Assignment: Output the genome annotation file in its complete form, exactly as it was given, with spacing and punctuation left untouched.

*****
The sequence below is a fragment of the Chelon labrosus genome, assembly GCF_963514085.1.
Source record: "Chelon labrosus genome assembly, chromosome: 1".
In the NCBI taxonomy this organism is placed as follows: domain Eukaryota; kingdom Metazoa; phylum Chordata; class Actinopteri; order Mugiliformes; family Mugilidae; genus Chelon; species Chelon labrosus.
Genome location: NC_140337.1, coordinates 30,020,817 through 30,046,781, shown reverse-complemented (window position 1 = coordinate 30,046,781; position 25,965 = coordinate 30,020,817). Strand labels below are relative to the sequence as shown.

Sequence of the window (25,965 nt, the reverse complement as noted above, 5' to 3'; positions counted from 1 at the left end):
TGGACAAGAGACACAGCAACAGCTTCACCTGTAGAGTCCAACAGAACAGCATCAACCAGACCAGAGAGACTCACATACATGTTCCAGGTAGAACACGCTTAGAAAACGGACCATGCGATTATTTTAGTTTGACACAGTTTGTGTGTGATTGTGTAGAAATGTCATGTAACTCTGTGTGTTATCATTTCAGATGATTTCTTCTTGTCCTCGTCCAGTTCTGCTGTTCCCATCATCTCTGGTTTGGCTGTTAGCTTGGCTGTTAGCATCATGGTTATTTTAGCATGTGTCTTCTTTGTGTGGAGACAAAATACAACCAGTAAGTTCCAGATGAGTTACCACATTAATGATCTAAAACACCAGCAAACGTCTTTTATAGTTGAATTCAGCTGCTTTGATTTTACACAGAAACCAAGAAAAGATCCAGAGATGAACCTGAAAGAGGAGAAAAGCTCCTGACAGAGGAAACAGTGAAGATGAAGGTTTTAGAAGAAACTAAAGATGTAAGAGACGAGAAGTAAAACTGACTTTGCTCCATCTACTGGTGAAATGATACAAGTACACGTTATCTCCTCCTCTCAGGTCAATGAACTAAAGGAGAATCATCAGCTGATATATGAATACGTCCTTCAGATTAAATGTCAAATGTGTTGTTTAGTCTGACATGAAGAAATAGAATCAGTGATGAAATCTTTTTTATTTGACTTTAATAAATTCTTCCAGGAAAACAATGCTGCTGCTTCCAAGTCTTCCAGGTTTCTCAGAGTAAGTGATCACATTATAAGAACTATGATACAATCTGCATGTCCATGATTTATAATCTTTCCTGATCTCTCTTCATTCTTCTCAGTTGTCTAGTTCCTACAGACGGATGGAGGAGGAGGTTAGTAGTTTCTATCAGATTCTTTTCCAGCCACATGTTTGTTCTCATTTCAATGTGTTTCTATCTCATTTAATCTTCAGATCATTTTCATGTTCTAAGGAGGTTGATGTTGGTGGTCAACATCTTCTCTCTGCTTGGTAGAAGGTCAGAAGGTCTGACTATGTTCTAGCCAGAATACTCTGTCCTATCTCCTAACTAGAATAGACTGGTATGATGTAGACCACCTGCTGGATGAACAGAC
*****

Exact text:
The sequence below is a fragment of the Chelon labrosus genome, assembly GCF_963514085.1.
Source record: "Chelon labrosus genome assembly, chromosome: 1".
In the NCBI taxonomy this organism is placed as follows: domain Eukaryota; kingdom Metazoa; phylum Chordata; class Actinopteri; order Mugiliformes; family Mugilidae; genus Chelon; species Chelon labrosus.
Genome location: NC_140337.1, coordinates 30,020,817 through 30,046,781, shown reverse-complemented (window position 1 = coordinate 30,046,781; position 25,965 = coordinate 30,020,817). Strand labels below are relative to the sequence as shown.

Sequence of the window (25,965 nt, the reverse complement as noted above, 5' to 3'; positions counted from 1 at the left end):
TGGACAAGAGACACAGCAACAGCTTCACCTGTAGAGTCCAACAGAACAGCATCAACCAGACCAGAGAGACTCACATACATGTTCCAGGTAGAACACGCTTAGAAAACGGACCATGCGATTATTTTAGTTTGACACAGTTTGTGTGTGATTGTGTAGAAATGTCATGTAACTCTGTGTGTTATCATTTCAGATGATTTCTTCTTGTCCTCGTCCAGTTCTGCTGTTCCCATCATCTCTGGTTTGGCTGTTAGCTTGGCTGTTAGCATCATGGTTATTTTAGCATGTGTCTTCTTTGTGTGGAGACAAAATACAACCAGTAAGTTCCAGATGAGTTACCACATTAATGATCTAAAACACCAGCAAACGTCTTTTATAGTTGAATTCAGCTGCTTTGATTTTACACAGAAACCAAGAAAAGATCCAGAGATGAACCTGAAAGAGGAGAAAAGCTCCTGACAGAGGAAACAGTGAAGATGAAGGTTTTAGAAGAAACTAAAGATGTAAGAGACGAGAAGTAAAACTGACTTTGCTCCATCTACTGGTGAAATGATACAAGTACACGTTATCTCCTCCTCTCAGGTCAATGAACTAAAGGAGAATCATCAGCTGATATATGAATACGTCCTTCAGATTAAATGTCAAATGTGTTGTTTAGTCTGACATGAAGAAATAGAATCAGTGATGAAATCTTTTTTATTTGACTTTAATAAATTCTTCCAGGAAAACAATGCTGCTGCTTCCAAGTCTTCCAGGTTTCTCAGAGTAAGTGATCACATTATAAGAACTATGATACAATCTGCATGTCCATGATTTATAATCTTTCCTGATCTCTCTTCATTCTTCTCAGTTGTCTAGTTCCTACAGACGGATGGAGGAGGAGGTTAGTAGTTTCTATCAGATTCTTTTCCAGCCACATGTTTGTTCTCATTTCAATGTGTTTCTATCTCATTTAATCTTCAGATCATTTTCATGTTCTAAGGAGGTTGATGTTGGTGGTCAACATCTTCTCTCTGCTTGGTAGAAGGTCAGAAGGTCTGACTATGTTCTAGCCAGAATACTCTGTCCTATCTCCTAACTAGAATAGACTGGTATGATGTAGACCACCTGCTGGATGAACAGAC